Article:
The Black Alliance for Peace (BAP), along with partner organizations, held events April 4 in three countries across the Americas to launch an effort to activate popular movements in the region in support of a 2014 call for a "Zone of Peace." TF editor Julie Varughese reports.
June 7 was a bad day for the secretary-general of the Organization of American States. During the Summit of the Americas, a young man declared to him what he is: an instigator of the coup in Bolivia, reports People's Dispatch.
The Republic of Nicaragua announced on November 19 its intention to pull out of the Organization of American States (OAS), in the latest in a series of events that have transpired in the small country's struggle with the United States and its allies. But the corporate media continues to spread misinformation about the elections. This article by TF Editor Julie Varughese, who traveled to Nicaragua, is an attempt to debunk them.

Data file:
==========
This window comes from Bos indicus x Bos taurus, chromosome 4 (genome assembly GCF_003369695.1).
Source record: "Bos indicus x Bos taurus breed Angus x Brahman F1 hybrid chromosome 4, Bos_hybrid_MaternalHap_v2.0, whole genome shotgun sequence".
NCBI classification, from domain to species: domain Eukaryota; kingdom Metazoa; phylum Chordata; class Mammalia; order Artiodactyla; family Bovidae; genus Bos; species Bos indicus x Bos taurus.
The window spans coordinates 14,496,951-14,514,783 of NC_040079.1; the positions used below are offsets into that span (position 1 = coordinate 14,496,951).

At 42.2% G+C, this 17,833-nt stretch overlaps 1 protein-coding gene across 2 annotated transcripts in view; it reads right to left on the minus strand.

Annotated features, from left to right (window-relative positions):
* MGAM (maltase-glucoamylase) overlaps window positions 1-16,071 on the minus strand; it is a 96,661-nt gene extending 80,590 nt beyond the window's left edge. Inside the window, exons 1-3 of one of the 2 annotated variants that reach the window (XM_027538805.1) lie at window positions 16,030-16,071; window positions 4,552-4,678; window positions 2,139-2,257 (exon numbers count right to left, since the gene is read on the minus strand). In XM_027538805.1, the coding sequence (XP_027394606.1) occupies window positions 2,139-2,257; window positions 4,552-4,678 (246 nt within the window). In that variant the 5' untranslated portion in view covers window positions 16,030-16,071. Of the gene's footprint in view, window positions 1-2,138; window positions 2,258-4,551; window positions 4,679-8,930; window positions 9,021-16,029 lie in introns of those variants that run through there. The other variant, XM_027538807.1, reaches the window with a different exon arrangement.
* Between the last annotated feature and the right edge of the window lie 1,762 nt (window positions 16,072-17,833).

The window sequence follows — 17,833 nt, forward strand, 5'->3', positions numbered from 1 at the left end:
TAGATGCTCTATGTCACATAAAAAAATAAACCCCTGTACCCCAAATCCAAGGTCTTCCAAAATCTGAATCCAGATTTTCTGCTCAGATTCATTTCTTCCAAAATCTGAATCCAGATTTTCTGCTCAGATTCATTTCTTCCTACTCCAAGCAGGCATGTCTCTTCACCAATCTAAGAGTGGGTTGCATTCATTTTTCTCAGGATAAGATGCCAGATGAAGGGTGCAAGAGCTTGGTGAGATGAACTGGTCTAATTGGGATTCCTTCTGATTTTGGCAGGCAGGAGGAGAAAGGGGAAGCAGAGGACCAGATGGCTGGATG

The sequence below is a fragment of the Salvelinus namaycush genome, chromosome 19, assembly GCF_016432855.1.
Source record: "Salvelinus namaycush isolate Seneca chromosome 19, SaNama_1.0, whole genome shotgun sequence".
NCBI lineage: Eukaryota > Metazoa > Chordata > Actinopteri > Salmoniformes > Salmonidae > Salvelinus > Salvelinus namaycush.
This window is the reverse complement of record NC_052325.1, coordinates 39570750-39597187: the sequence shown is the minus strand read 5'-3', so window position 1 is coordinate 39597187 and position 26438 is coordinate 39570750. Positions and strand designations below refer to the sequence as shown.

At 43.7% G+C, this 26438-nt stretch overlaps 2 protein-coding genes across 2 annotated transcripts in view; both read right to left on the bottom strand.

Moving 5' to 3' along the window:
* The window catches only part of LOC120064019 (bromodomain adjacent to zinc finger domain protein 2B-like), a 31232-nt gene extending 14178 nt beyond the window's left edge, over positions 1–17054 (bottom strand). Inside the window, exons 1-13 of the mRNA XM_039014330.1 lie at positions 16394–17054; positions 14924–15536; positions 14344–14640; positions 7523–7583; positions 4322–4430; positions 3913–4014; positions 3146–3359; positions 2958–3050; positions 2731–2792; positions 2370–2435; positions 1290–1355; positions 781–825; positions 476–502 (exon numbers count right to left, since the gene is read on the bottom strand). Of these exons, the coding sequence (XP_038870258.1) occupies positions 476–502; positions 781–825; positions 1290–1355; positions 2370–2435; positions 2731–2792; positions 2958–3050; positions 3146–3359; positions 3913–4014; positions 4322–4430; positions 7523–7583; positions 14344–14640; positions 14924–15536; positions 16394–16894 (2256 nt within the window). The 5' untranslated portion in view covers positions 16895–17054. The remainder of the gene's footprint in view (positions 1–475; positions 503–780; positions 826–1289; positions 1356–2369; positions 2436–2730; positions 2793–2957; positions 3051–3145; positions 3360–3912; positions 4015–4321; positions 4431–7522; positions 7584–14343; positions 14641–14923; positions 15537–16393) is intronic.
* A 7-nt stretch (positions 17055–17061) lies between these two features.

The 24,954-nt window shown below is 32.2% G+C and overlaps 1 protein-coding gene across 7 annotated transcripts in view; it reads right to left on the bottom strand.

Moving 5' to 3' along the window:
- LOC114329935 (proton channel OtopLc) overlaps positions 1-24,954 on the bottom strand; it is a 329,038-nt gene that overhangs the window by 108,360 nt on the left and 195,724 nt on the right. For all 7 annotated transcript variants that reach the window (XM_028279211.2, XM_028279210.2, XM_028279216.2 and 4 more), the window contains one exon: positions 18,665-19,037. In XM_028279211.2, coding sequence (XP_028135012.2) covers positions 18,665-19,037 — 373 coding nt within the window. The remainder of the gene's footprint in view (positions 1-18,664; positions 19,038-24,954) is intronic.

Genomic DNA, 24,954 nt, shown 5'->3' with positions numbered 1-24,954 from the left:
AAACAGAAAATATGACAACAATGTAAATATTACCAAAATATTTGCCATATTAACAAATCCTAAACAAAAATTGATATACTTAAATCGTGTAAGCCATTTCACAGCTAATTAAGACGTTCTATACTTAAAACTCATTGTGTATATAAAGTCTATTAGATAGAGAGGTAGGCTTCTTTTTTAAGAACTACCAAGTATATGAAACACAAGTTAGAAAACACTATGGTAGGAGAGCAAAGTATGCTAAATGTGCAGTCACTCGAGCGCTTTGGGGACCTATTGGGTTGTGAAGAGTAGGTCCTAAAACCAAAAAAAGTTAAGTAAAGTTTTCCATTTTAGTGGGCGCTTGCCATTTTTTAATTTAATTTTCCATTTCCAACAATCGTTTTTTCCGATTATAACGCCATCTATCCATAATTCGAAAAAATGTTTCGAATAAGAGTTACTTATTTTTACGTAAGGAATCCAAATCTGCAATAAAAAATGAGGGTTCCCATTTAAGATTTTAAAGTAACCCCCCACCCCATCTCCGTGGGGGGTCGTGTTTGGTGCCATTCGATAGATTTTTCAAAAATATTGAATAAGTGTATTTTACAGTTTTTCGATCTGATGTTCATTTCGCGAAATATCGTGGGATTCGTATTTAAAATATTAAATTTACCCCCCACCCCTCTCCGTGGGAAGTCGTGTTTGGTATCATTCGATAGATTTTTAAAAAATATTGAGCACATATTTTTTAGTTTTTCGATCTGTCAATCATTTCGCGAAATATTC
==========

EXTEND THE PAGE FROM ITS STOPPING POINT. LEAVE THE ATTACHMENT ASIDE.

Between an Organization of American States resolution, fresh U.S. sanctions, social media platforms suspending known Ortega supporters a week before the elections and corporate media outlets inaccurately reporting on Ortega, it is clear the United States is the primary contradiction in the Nicaraguan people’s struggle for liberation.
CNN, MSNBC, Fox, and the full gamut of mainstream media outlets have paid scant attention to this social insurrection. The headlines—if they mention Haiti at all—have focused on U.S. Immigration and Customs Enforcement (ICE) and the Biden regime’s deportation of Haitians to the “civil unrest” of Haiti. The anti-neoliberal rebellion goes unmentioned.
Rather than heeding the demands of the citizens against the tax reform and social injustice, Colombia has responded with militarization, turning peaceful demonstrations into scenes of war. Helicopters circle above protest points and communities, while tanks thunder through narrow city streets.